A Skagway man’s proposal to penalize goat hunters who target nannies, female goats, in the area hunt was approved by the Upper Lynn Canal Fish and Game Advisory Committee (AC) and the proposal will go before the Board of Game early next year.

Adam Smith, who came up with the proposal, asked the AC to write it in an effort to give it more credibility at next year’s Board of Game meeting.

“It just seems like things that come from the AC carry more weight with the Board of Game,” Adam Smith said of his proposal to prohibit hunters from hunting for one year if they shoot a nanny. “If nobody wants to go support it, I will. It would be nice to cosign or have some sort of support from the AC. If there was more local support it would carry more weight.”

The Alaska Department of Fish and Game discourages shooting nannies and prohibits killing nannies with kids. Females don’t breed until they are four to six years old and young goats have a high death rate. Females also don’t reproduce every year. The loss of too many females could cause a population decline to a level that allows little or no hunting opportunity, according to Fish and Game.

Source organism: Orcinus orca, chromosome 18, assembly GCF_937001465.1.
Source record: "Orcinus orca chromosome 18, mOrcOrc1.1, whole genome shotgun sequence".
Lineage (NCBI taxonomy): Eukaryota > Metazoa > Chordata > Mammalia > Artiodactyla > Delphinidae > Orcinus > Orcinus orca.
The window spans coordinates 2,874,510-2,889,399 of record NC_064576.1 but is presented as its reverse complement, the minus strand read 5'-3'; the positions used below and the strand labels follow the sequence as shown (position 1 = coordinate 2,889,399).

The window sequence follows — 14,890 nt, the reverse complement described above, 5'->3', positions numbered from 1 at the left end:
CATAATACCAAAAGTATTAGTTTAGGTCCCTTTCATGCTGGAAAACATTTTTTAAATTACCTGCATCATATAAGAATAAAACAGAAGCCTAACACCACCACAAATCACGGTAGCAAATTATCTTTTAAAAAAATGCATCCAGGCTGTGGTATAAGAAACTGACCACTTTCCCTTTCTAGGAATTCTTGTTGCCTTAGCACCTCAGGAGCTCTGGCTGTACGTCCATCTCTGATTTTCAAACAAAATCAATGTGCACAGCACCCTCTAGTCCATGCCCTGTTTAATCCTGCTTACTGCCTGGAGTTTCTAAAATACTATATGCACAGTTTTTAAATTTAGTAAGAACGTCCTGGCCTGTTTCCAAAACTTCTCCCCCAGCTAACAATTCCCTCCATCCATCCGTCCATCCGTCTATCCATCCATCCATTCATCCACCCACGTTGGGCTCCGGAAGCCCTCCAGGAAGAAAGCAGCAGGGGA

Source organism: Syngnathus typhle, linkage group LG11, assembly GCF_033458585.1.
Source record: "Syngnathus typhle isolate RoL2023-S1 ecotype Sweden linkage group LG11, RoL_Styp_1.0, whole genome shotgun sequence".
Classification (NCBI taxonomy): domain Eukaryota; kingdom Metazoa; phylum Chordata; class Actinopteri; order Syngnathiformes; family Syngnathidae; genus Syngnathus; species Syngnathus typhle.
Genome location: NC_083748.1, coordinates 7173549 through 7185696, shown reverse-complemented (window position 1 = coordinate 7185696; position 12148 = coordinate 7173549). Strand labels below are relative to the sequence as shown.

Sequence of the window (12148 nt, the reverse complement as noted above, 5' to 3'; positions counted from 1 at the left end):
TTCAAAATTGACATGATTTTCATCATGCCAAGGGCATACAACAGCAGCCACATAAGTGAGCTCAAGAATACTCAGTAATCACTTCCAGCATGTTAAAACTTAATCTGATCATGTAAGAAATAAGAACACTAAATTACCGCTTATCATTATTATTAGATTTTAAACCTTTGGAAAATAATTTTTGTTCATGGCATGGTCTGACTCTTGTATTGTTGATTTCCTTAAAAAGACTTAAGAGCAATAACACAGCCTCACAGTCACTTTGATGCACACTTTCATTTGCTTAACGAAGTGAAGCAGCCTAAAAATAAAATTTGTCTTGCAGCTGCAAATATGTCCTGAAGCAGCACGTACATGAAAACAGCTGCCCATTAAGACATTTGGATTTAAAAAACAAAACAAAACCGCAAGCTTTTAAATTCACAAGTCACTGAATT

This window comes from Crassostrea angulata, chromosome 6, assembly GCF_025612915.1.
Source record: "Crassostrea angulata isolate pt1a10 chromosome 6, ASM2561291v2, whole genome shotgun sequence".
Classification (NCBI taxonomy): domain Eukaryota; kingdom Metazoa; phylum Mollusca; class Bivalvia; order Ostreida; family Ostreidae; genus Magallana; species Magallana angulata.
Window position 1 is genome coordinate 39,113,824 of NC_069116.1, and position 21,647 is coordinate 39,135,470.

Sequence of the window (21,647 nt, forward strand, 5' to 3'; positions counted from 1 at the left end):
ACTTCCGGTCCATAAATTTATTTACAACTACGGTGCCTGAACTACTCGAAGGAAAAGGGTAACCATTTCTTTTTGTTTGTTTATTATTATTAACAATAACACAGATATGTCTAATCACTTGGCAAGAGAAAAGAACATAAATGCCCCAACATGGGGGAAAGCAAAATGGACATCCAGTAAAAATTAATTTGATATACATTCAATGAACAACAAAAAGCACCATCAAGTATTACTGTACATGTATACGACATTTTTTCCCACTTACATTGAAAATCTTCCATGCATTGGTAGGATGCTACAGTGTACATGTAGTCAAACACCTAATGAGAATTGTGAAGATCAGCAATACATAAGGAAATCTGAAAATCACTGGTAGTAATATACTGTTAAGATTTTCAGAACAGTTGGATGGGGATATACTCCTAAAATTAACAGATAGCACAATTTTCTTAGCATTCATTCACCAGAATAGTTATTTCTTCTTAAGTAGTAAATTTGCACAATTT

Between 2010 and 2015, nannies accounted for 36% of the goat harvest by resident hunters, according to Fish and Game data. Nannies accounted for nearly 10% of the non-resident harvest. Those numbers were 32% and 15% respectively between 2016 to 2021.

Fish and Game biologist Carl Koch said the hunt is managed by a point system. A harvested male billy goat is worth one point and a harvested nanny is worth two. Different hunting units allow a certain number of points to accrue before the hunt ends.

“For example, in an area with an estimated population of 100 goats, no more than six billies (six points) or three nannies (six points), or any combination of points not exceeding six per one hundred goats may be harvested,” Koch told the CVN. “If a hunter harvests a nanny, it disproportionately reduces the harvest opportunity for another hunter. This system helps ensure a sustainable population of mountain goats and also provides greater hunting opportunities for everyone.”

Advisory committee chair Tim McDonough questioned if penalizing nanny harvest would be too restrictive for subsistence hunters.

AC member Stuart DeWitt said it’s the responsibility of subsistence hunters to conserve wildlife.

“If you want to go subsistence hunting, that’s your job as a subsistence hunter, to make sure the population is sustainable, not just to feed your family but to make sure it’s there for future generations,” DeWitt said. “I have no problem with the penalty. It’s not a big penalty. Maybe next year you’ll try a little harder.”

The AC unanimously voted to write and submit the proposal to the Board of Game.

Koch said the Board of Game will decide on any proposed changes to hunting regulations after they “consider agency reviews and public comments. The advisory committee plays an important role.”